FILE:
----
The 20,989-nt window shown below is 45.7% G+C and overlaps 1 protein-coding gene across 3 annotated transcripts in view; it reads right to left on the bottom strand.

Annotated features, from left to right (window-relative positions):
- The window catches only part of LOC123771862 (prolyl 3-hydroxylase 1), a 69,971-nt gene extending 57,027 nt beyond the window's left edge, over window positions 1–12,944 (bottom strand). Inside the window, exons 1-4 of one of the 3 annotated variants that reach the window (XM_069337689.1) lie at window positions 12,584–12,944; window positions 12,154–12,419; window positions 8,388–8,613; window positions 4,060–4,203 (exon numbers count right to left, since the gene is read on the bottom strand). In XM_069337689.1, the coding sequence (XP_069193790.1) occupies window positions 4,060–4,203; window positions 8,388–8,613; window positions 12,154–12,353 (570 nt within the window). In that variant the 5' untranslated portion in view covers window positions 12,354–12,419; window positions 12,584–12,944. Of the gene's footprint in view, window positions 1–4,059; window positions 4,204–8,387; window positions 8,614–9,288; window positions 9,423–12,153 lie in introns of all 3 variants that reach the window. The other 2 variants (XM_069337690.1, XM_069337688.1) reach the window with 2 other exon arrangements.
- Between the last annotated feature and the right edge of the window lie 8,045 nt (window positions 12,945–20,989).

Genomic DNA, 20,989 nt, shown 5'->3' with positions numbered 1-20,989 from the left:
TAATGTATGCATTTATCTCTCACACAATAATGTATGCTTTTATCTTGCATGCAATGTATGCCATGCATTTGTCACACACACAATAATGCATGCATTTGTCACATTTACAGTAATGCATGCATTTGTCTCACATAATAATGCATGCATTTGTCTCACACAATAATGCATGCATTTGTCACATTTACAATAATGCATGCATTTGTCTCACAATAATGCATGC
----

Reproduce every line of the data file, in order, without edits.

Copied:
The 20,989-nt window shown below is 45.7% G+C and overlaps 1 protein-coding gene across 3 annotated transcripts in view; it reads right to left on the bottom strand.

Annotated features, from left to right (window-relative positions):
- The window catches only part of LOC123771862 (prolyl 3-hydroxylase 1), a 69,971-nt gene extending 57,027 nt beyond the window's left edge, over window positions 1–12,944 (bottom strand). Inside the window, exons 1-4 of one of the 3 annotated variants that reach the window (XM_069337689.1) lie at window positions 12,584–12,944; window positions 12,154–12,419; window positions 8,388–8,613; window positions 4,060–4,203 (exon numbers count right to left, since the gene is read on the bottom strand). In XM_069337689.1, the coding sequence (XP_069193790.1) occupies window positions 4,060–4,203; window positions 8,388–8,613; window positions 12,154–12,353 (570 nt within the window). In that variant the 5' untranslated portion in view covers window positions 12,354–12,419; window positions 12,584–12,944. Of the gene's footprint in view, window positions 1–4,059; window positions 4,204–8,387; window positions 8,614–9,288; window positions 9,423–12,153 lie in introns of all 3 variants that reach the window. The other 2 variants (XM_069337690.1, XM_069337688.1) reach the window with 2 other exon arrangements.
- Between the last annotated feature and the right edge of the window lie 8,045 nt (window positions 12,945–20,989).

Genomic DNA, 20,989 nt, shown 5'->3' with positions numbered 1-20,989 from the left:
TAATGTATGCATTTATCTCTCACACAATAATGTATGCTTTTATCTTGCATGCAATGTATGCCATGCATTTGTCACACACACAATAATGCATGCATTTGTCACATTTACAGTAATGCATGCATTTGTCTCACATAATAATGCATGCATTTGTCTCACACAATAATGCATGCATTTGTCACATTTACAATAATGCATGCATTTGTCTCACAATAATGCATGC